There appears to be wide support on council for hiring an independent consultant before a tower application makes its way to Planning Commission. When the city hired the Center for Municipal Solutions/McKenna Associates to review the Clearwire monopole, the application had already received approval from the Planning Commission and was being discussed by City Council. The commission determines if an application meets all of the city’s planning and zoning codes. As council members did not consider themselves experts in this field, they hired a consultant, admittedly late in the game.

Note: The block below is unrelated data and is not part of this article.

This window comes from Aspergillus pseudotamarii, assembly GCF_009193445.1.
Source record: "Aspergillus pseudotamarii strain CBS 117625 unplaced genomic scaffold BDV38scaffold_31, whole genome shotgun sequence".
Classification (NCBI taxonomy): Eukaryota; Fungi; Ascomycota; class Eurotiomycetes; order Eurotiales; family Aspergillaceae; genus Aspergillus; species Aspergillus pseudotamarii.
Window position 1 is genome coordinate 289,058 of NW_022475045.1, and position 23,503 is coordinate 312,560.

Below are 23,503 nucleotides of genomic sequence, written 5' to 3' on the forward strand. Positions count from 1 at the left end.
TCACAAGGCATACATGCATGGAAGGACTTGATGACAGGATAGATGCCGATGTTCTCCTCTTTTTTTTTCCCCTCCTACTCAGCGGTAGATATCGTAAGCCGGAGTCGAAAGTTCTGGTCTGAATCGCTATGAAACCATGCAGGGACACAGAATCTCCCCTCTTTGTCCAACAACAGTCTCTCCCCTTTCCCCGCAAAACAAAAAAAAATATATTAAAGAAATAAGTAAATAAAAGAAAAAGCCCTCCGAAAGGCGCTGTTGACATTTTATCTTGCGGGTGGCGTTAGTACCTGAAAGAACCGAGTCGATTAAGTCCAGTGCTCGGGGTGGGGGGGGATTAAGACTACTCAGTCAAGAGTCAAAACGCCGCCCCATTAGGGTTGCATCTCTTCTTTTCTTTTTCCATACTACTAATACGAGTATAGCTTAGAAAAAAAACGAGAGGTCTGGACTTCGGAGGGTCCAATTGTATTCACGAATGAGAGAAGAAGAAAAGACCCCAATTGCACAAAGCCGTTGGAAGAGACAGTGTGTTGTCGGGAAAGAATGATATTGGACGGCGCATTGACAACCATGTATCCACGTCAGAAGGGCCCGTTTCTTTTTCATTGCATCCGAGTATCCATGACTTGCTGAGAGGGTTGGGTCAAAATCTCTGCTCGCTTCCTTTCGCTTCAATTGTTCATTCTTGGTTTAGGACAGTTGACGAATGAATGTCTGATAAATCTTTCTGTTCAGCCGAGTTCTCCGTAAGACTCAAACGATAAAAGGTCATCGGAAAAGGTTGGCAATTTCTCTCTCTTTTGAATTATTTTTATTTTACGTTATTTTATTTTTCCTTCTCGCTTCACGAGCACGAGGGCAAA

“The study process should take place before Planning Commission gets it,” Council President Greg Zilka said, adding it would provide commission members with more information to make their decision.
It may be possible to make the consultant’s report happen automatically, rather than require council’s approval each time, Zilka said. To do this, the city would need to hire a consultant on a retainer before any more applications come in.
Kos agreed, saying he had buyer’s remorse for hiring CMS/McKenna Associates when council did.
“If I could have that vote back, I would,” he said.
One challenge for revising the code is adapting to new technology. There was discussion of 3G versus 4G technology and the technical needs for each with Clearwire’s proposed monopole. Zilka said he’s not sure how to create language that will remain relevant as new technology comes on the scene.
“We would have to consult with people to see if any language rewrite would be broad enough to accommodate different types of technology,” he said.